Love your lips but aren’t feeling the love in return?

Love your lips but aren’t feeling the love in return? You’re not alone!

Clogged pores around your lips? It could be as simple as switching or ditching your lip balm.

Clogged pores around your lips? It could be as simple as switching or ditching your lip balm.

Often, I see clients who are experiencing small comedones (clogged pores, otherwise known as blackheads or whiteheads) on the lips, vermillion border of the lips and just below the corners of the mouth on either side. This does not have to happen and with a little fine-tuning of products, this issue can be removed from your list of skin troubles pretty quickly.

Lip balms, tinted balms, lip sticks, glosses, and other products for the lips can be a wonderful addition to your skincare, beauty and sun care regimen for your lips. However, if they have comedogenic ingredients in them (pore-clogging ingredients), they will likely lead to congestion in the skin of the lips and lower corners. Why, you ask? Well, in the ingredient world, there are some good, some bad, and some that are right in the middle.

Beeswax, lanolin, and petrolatum are all in the “bad” category of ingredients when it comes to lip products. Sure, for lip balms you need some amount of beeswax to give the balm (in stick form) some solidity, but if you apply your lip balm and your lips have a waxy feel to them (where you can’t just slide the back and forth), chances are that it is too much. Same goes for lanolin.¬†On the flip side, if you apply your lip balm and your lips are nice and slippery, you may be on the right track IF the slipperiness comes from ingredients such as coconut oil, shea butter (or most butters really), and other oils rather than petrolatum. The main issue here is that beeswax, lanolin, and petrolatum really do nothing to offer hydration in the long run. What they do offer is occlusion, which is fine in the short term if you have an injury to the lips and need to keep the skin protected from bacteria, dirt, etc. Otherwise, they just cover your lips in goo and create a cycle of dependence on them for what “feels” like moisture, but really is not. Additionally, all that goo, which is sticky, accumulates on the surface and will eventually clog a pore. Your body simply cannot absorb beeswax, lanolin, or petrolatum and so it sits, accumulates and eventually clogs.

How do you know if a lip product is good for your lips or not? Well, there is the lip-slip test for one, in which you apply the balm and see if your lips are then sticky (like a Chapstick brand lip balm, or Burt’s Bee’s) or slippery, like an oil. If it’s sticky, bin it. The second is that once you discover if it slippery, you want to read the ingredient deck and see if the slipperiness if from petroleum based products or from oils or butters. If it is from petrolatum, bin it. If it is from oils or butters, check to see which ones. Not all oils and butters are created equal and some can be quite comedogenic (flax/linseed oil and avocado oil for example). If it has comedogenic ingredients (see the blog “My Poor Pores” on my website), bin it. If it doesn’t, this may be your new lip balm! Hurray!!!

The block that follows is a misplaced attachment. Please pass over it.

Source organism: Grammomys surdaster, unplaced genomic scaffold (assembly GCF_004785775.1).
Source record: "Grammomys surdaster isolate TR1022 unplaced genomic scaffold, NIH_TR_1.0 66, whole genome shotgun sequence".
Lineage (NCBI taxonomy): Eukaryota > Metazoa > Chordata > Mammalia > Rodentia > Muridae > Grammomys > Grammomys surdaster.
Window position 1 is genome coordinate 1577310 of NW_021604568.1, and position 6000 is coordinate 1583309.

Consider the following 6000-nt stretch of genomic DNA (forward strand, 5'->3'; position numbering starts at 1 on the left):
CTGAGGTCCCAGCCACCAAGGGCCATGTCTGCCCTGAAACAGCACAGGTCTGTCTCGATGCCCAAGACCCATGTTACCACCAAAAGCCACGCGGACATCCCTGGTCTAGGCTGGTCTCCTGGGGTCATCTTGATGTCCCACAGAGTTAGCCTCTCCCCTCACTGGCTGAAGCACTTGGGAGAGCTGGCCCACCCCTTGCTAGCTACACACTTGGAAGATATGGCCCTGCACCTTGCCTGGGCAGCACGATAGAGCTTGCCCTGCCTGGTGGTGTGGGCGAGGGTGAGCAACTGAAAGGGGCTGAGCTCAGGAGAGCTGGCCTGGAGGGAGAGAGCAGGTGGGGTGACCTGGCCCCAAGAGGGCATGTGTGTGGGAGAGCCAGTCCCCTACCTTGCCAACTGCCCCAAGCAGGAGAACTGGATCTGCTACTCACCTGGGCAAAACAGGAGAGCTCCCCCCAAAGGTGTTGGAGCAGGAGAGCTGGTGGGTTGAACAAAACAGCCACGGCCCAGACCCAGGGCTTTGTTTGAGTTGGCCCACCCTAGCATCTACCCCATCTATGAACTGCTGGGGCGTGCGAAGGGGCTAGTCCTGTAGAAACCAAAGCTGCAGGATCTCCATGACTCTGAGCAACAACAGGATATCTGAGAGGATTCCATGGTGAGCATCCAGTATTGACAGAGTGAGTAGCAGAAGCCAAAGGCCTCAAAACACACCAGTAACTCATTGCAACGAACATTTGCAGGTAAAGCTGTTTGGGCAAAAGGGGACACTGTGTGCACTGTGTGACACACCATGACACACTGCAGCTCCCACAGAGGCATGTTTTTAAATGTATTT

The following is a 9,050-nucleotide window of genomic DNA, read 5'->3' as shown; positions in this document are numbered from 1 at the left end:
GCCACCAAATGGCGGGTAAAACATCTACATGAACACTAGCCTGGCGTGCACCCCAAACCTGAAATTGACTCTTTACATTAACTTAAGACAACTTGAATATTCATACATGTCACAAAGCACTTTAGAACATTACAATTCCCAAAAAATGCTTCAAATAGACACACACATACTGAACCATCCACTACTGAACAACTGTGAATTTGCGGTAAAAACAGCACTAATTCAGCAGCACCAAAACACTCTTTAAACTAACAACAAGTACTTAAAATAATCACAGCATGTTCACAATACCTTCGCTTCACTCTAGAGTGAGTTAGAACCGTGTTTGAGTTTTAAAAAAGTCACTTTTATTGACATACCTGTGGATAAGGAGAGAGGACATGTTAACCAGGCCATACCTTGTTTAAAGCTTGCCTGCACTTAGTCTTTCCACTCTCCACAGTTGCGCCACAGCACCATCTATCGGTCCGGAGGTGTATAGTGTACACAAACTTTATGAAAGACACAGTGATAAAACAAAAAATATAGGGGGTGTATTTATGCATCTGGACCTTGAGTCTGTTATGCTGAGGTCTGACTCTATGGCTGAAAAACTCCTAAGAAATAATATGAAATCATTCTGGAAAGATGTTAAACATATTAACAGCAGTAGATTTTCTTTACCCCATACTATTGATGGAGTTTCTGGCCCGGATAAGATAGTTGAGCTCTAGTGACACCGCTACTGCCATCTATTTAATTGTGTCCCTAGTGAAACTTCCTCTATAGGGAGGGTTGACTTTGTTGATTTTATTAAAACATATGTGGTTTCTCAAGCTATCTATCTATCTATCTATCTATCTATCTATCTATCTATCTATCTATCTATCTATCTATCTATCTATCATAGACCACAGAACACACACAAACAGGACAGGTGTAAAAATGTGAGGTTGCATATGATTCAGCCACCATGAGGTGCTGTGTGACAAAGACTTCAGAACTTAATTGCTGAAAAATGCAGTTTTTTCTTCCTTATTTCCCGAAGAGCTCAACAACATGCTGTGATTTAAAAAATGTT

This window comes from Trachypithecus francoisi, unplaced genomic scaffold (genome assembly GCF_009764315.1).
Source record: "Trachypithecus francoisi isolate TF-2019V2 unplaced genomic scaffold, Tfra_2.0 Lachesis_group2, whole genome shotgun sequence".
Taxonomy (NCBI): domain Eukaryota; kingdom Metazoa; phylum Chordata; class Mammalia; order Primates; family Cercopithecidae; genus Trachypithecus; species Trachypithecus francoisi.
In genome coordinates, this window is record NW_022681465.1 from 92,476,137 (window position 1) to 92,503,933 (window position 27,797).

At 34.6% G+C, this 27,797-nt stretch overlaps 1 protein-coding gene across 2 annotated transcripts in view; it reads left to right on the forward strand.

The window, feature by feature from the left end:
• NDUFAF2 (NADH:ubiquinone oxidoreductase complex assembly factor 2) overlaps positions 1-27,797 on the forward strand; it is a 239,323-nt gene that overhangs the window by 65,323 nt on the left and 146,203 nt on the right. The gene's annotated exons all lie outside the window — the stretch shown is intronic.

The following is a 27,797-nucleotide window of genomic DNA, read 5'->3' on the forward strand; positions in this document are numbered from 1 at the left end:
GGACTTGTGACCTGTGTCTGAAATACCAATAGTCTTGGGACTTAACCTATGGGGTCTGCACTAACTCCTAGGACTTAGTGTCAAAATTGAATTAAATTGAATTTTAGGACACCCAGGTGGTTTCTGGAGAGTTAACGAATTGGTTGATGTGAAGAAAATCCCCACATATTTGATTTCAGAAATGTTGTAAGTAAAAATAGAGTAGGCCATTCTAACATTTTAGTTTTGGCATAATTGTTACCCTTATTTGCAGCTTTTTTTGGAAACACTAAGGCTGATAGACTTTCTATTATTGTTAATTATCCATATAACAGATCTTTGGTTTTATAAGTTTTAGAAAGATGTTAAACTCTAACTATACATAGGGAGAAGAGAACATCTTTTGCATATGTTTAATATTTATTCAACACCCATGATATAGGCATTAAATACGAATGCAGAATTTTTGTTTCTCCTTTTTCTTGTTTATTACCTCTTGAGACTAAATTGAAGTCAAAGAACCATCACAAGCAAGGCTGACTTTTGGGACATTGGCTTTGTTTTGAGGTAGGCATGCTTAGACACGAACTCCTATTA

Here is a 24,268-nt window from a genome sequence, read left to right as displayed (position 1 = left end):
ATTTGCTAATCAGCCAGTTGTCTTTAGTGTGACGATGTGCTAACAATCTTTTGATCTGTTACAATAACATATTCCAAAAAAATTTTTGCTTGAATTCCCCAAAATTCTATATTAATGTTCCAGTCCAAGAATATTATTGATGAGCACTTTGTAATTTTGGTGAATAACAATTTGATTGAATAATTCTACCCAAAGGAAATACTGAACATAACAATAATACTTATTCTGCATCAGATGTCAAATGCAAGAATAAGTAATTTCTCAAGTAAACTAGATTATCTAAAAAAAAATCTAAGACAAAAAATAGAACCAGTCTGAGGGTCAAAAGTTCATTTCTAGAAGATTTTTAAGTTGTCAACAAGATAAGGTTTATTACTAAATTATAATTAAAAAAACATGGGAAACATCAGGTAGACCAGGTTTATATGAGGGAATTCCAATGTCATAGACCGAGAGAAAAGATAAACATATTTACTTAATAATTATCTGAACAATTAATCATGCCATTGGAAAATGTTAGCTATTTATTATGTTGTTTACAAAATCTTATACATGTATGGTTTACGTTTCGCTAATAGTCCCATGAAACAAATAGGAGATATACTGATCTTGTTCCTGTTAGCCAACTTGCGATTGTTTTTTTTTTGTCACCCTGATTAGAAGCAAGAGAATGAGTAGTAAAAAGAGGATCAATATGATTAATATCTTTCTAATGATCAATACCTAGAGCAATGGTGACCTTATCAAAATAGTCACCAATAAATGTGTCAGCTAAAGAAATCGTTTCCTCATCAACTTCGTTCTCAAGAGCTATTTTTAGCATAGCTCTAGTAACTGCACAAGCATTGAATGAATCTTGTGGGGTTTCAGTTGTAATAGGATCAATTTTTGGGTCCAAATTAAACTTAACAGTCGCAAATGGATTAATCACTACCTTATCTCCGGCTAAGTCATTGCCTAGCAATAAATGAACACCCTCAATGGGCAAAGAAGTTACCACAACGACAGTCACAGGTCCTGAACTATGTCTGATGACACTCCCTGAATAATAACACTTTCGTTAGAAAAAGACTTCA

A few other things to avoid, but not because of their comedogenicity, are camphor and menthol in a lip balm (think Carmex, Blistex). Both are designed to dry up cold sores, in lip products anyway. Continual use will definitely lead to dry lips when the balm is not applied, and really, dry lips even under the balm. If you are experiencing a cold sore, a lip balm with Lysine (and anti-viral amino acid) and a natural sun protectant such as Zinc Oxide or Titanium Dioxide would be a much more beneficial balm. The lysine will help the cold sore go away faster and in some cases, if used regularly, can prevent the cold sore from popping up in the first place. The sun protectants help to prevent them from getting worse from sun exposure in a gentle, non chemical, non-toxic way.

Don’t despair though! I have done the research and I have a few favorites which I am happy to share!

-Jane Iredale “Lip Drink” is my all time favorite lip balm AND it offers natural sun protection as well.

-Dr. Bronner’s organic lip balms are also my favorites, as they don’t clog your pores either, but they do not have sun protection. I would stay away from the Peppermint one however, if you are experiencing dry lips already. You can always switch to that flavor once your lips are all hydrated and happy again.

-For those who suffer from cold sores, MyChelle’s “Love Your Lips” balms are fantastic and have lysine and natural sun protectants. This last one and the Jane Iredale Lip Drink are great for athletes as they both hydrate and protect, but I wouldn’t overuse the Mychelle lip balm because it does have a bit much beeswax in it for my tastes. You could always alternate between that and one of the other’s to keep your lips happy and hydrated.

Stop by sometime and ask for a sample of the Jane Iredale Lip Drink! You’ll love it and your lips will want to kiss you for it, if only that were physically possible. ;o)

Best wishes and happy lips to all!

-Karyn

 

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